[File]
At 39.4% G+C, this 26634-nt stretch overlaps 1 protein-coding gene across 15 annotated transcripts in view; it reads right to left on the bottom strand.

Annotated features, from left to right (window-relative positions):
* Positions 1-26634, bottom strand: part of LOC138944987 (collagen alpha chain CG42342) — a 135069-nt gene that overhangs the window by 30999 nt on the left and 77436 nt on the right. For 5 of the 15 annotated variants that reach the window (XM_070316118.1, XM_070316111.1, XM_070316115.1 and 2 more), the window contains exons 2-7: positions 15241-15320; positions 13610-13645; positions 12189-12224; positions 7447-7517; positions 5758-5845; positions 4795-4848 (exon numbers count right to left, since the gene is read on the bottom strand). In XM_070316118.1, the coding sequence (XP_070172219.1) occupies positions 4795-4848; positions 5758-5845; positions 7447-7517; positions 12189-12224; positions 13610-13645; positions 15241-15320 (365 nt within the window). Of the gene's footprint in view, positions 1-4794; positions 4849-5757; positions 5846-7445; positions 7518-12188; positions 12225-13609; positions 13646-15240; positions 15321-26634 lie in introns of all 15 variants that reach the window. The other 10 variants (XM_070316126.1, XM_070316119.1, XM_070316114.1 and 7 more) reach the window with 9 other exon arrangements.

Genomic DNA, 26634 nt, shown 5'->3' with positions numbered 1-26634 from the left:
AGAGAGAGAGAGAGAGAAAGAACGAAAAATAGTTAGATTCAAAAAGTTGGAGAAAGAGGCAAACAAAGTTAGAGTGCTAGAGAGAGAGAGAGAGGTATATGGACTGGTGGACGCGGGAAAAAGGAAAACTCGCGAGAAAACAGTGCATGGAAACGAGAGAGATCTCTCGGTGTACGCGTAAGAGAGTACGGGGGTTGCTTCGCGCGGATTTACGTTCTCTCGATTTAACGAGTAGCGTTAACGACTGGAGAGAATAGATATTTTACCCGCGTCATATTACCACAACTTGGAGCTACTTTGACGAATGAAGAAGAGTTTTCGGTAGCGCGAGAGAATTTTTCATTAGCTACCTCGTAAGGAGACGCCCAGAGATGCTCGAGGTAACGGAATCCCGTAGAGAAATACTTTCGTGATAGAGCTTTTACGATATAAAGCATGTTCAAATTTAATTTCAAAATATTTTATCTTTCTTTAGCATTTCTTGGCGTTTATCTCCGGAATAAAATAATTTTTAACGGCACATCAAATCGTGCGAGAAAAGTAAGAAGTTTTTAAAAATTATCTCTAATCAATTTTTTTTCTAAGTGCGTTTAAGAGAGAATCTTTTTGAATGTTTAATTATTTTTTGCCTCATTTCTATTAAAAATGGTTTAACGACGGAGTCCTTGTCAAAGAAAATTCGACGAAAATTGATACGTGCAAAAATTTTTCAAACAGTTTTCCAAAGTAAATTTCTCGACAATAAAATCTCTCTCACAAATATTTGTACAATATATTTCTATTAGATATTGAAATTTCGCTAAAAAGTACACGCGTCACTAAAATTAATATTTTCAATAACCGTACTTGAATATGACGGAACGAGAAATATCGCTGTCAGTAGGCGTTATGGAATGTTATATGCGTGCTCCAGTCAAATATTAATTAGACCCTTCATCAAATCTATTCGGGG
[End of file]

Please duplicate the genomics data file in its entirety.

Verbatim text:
At 39.4% G+C, this 26634-nt stretch overlaps 1 protein-coding gene across 15 annotated transcripts in view; it reads right to left on the bottom strand.

Annotated features, from left to right (window-relative positions):
* Positions 1-26634, bottom strand: part of LOC138944987 (collagen alpha chain CG42342) — a 135069-nt gene that overhangs the window by 30999 nt on the left and 77436 nt on the right. For 5 of the 15 annotated variants that reach the window (XM_070316118.1, XM_070316111.1, XM_070316115.1 and 2 more), the window contains exons 2-7: positions 15241-15320; positions 13610-13645; positions 12189-12224; positions 7447-7517; positions 5758-5845; positions 4795-4848 (exon numbers count right to left, since the gene is read on the bottom strand). In XM_070316118.1, the coding sequence (XP_070172219.1) occupies positions 4795-4848; positions 5758-5845; positions 7447-7517; positions 12189-12224; positions 13610-13645; positions 15241-15320 (365 nt within the window). Of the gene's footprint in view, positions 1-4794; positions 4849-5757; positions 5846-7445; positions 7518-12188; positions 12225-13609; positions 13646-15240; positions 15321-26634 lie in introns of all 15 variants that reach the window. The other 10 variants (XM_070316126.1, XM_070316119.1, XM_070316114.1 and 7 more) reach the window with 9 other exon arrangements.

Genomic DNA, 26634 nt, shown 5'->3' with positions numbered 1-26634 from the left:
AGAGAGAGAGAGAGAGAAAGAACGAAAAATAGTTAGATTCAAAAAGTTGGAGAAAGAGGCAAACAAAGTTAGAGTGCTAGAGAGAGAGAGAGAGGTATATGGACTGGTGGACGCGGGAAAAAGGAAAACTCGCGAGAAAACAGTGCATGGAAACGAGAGAGATCTCTCGGTGTACGCGTAAGAGAGTACGGGGGTTGCTTCGCGCGGATTTACGTTCTCTCGATTTAACGAGTAGCGTTAACGACTGGAGAGAATAGATATTTTACCCGCGTCATATTACCACAACTTGGAGCTACTTTGACGAATGAAGAAGAGTTTTCGGTAGCGCGAGAGAATTTTTCATTAGCTACCTCGTAAGGAGACGCCCAGAGATGCTCGAGGTAACGGAATCCCGTAGAGAAATACTTTCGTGATAGAGCTTTTACGATATAAAGCATGTTCAAATTTAATTTCAAAATATTTTATCTTTCTTTAGCATTTCTTGGCGTTTATCTCCGGAATAAAATAATTTTTAACGGCACATCAAATCGTGCGAGAAAAGTAAGAAGTTTTTAAAAATTATCTCTAATCAATTTTTTTTCTAAGTGCGTTTAAGAGAGAATCTTTTTGAATGTTTAATTATTTTTTGCCTCATTTCTATTAAAAATGGTTTAACGACGGAGTCCTTGTCAAAGAAAATTCGACGAAAATTGATACGTGCAAAAATTTTTCAAACAGTTTTCCAAAGTAAATTTCTCGACAATAAAATCTCTCTCACAAATATTTGTACAATATATTTCTATTAGATATTGAAATTTCGCTAAAAAGTACACGCGTCACTAAAATTAATATTTTCAATAACCGTACTTGAATATGACGGAACGAGAAATATCGCTGTCAGTAGGCGTTATGGAATGTTATATGCGTGCTCCAGTCAAATATTAATTAGACCCTTCATCAAATCTATTCGGGG